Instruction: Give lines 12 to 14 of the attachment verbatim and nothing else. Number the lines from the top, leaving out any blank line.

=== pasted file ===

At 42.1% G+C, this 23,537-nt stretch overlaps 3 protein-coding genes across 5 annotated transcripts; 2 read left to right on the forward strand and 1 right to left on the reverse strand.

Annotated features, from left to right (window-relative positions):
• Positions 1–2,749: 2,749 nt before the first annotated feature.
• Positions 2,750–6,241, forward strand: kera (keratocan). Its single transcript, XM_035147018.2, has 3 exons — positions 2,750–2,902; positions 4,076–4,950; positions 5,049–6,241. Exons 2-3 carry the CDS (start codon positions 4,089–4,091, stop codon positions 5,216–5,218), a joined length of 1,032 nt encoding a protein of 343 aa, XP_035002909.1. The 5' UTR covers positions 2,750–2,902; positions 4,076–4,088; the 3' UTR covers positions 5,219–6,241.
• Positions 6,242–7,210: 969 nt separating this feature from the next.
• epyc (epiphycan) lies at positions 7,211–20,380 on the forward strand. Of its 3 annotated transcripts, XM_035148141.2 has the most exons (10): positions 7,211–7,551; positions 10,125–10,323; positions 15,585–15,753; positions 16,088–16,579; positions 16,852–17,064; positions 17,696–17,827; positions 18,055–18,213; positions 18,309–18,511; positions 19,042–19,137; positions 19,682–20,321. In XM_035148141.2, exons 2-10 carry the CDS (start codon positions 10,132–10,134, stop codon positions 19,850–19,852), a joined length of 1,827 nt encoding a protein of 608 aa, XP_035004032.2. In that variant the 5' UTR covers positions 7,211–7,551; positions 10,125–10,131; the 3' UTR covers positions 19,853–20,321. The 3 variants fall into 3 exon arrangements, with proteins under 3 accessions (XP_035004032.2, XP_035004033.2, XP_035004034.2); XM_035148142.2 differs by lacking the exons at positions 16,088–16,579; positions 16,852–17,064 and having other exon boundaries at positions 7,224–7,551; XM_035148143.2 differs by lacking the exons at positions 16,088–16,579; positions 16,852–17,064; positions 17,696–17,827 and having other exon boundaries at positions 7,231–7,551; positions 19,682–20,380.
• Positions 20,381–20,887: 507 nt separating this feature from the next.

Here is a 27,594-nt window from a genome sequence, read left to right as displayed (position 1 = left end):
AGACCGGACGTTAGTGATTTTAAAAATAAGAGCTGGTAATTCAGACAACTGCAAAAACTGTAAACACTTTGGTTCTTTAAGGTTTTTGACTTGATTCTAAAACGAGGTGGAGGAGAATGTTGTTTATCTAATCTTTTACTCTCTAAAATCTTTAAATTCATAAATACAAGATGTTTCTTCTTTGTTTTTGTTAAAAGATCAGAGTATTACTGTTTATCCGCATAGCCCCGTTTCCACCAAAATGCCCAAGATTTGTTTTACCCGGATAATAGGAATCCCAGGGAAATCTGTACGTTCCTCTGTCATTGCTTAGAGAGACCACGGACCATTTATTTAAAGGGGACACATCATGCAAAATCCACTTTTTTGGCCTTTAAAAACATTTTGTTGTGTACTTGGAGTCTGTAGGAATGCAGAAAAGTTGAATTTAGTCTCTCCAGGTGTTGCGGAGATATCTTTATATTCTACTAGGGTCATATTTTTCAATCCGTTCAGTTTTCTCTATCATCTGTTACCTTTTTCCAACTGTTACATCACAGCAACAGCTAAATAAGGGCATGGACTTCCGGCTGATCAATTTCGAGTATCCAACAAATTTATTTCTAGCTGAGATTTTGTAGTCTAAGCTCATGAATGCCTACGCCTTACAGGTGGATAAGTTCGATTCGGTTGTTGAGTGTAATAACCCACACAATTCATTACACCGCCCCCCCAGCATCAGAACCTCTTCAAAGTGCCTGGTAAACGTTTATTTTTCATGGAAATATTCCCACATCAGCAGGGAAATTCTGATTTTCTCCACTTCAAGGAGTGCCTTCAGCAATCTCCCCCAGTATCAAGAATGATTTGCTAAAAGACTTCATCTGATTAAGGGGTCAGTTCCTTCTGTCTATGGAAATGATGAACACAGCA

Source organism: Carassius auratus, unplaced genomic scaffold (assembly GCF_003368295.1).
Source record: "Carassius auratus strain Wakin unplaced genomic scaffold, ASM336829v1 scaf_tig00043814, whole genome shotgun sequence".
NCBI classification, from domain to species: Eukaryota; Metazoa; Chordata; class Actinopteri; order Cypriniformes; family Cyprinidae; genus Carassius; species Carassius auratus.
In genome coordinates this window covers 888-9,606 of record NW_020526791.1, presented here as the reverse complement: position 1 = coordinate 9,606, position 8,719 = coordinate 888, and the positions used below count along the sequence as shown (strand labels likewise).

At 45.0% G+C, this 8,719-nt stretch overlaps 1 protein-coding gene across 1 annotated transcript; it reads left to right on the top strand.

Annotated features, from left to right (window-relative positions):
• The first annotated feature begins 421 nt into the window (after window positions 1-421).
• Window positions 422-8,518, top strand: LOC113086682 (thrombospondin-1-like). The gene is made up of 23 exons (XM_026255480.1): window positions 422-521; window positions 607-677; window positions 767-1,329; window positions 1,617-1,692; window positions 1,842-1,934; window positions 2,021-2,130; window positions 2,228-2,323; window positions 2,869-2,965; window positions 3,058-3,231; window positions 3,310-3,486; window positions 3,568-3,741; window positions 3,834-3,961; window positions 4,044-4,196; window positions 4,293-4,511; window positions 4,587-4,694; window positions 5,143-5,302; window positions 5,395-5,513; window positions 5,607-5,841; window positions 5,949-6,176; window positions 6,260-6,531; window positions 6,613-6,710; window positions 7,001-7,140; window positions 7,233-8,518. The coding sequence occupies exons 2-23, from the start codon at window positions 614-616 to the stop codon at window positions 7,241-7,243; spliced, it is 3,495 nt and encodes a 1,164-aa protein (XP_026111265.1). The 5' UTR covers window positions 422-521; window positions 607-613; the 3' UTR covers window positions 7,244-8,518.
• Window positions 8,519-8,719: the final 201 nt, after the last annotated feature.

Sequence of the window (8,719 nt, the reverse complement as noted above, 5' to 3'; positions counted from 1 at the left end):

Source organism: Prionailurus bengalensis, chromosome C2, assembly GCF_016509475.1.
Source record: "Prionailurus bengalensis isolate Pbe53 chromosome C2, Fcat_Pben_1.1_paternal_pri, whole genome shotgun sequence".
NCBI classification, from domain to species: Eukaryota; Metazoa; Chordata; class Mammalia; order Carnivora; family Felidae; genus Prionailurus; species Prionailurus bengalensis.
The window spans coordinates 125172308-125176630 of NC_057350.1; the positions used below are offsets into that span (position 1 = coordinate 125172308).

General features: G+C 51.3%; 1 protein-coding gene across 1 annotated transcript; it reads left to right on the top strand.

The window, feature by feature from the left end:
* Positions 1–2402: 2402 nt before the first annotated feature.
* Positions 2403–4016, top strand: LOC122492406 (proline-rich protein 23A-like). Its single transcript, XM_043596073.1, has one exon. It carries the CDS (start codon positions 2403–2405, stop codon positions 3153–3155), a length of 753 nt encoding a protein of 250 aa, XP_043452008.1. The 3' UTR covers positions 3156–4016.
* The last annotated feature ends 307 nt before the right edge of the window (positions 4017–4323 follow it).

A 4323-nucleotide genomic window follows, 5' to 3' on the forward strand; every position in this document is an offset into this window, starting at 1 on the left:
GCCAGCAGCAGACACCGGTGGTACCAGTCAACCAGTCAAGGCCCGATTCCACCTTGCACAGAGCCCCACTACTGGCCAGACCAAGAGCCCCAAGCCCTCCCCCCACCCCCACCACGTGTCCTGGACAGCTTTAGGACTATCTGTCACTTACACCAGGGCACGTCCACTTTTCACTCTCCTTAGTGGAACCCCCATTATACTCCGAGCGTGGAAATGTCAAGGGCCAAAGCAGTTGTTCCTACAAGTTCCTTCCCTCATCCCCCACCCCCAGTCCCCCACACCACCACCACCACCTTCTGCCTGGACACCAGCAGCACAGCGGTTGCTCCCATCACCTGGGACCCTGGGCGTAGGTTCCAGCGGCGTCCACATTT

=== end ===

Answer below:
NCBI classification, from domain to species: Eukaryota; Metazoa; Chordata; class Actinopteri; order Cypriniformes; family Cyprinidae; genus Carassius; species Carassius auratus.
In genome coordinates this window covers 888-9,606 of record NW_020526791.1, presented here as the reverse complement: position 1 = coordinate 9,606, position 8,719 = coordinate 888, and the positions used below count along the sequence as shown (strand labels likewise).

At 45.0% G+C, this 8,719-nt stretch overlaps 1 protein-coding gene across 1 annotated transcript; it reads left to right on the top strand.